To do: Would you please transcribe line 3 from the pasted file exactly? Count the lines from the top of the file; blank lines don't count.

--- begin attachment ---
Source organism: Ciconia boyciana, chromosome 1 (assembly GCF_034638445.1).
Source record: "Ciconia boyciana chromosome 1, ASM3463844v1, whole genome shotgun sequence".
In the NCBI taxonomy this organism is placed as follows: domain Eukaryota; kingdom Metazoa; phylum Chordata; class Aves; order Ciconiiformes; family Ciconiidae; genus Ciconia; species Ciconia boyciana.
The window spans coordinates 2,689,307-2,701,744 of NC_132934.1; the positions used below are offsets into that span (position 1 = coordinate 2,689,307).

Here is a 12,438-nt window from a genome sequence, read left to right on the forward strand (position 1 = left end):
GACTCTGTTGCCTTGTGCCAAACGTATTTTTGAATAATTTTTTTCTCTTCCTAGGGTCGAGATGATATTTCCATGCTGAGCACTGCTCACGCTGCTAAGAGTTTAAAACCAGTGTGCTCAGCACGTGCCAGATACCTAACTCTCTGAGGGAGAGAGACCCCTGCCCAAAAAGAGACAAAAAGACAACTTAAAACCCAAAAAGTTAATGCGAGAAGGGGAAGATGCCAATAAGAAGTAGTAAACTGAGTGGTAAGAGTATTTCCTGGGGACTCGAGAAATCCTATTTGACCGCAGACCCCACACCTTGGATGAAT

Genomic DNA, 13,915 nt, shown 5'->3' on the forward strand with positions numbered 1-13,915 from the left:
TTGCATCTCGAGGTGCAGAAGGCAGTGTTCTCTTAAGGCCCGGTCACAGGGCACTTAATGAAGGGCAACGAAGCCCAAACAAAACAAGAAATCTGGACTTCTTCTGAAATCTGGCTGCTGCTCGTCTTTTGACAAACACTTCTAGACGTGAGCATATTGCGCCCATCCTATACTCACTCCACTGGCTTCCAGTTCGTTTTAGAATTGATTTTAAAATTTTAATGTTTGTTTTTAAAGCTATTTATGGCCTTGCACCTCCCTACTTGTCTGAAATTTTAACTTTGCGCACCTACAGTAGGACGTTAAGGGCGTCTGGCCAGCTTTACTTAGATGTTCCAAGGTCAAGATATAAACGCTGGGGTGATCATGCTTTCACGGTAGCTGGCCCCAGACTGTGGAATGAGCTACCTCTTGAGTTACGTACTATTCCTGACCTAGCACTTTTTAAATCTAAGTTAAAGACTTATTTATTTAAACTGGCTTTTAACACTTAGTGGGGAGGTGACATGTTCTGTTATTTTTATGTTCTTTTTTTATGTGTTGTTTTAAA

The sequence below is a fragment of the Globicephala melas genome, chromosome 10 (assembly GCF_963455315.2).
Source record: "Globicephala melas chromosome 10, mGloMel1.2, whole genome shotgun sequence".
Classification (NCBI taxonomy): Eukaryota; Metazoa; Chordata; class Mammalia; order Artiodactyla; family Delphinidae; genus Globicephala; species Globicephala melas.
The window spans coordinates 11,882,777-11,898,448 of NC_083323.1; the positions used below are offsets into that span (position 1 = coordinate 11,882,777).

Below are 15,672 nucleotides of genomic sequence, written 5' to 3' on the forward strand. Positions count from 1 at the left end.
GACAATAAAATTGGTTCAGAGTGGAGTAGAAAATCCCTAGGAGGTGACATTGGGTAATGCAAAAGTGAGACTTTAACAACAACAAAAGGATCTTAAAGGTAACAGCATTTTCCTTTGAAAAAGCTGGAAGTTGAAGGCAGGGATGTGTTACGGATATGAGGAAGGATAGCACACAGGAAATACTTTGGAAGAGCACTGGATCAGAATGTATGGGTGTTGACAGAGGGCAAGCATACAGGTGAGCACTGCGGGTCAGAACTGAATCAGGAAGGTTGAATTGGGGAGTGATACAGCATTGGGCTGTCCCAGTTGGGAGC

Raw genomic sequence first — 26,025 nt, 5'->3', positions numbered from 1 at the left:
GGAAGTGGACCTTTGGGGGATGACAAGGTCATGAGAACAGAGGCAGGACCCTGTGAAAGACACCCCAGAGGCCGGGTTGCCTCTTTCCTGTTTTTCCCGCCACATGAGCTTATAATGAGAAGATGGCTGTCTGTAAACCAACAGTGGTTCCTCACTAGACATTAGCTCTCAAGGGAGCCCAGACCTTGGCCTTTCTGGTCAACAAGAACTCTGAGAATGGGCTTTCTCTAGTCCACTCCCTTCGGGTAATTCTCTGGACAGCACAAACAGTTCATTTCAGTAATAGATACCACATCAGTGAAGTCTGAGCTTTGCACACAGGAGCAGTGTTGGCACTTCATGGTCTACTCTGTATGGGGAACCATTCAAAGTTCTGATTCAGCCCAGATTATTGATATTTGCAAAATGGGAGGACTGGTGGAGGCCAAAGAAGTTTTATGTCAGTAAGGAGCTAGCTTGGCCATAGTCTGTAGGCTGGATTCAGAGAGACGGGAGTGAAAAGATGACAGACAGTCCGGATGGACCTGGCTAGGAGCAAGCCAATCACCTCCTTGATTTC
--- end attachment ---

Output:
In the NCBI taxonomy this organism is placed as follows: domain Eukaryota; kingdom Metazoa; phylum Chordata; class Aves; order Ciconiiformes; family Ciconiidae; genus Ciconia; species Ciconia boyciana.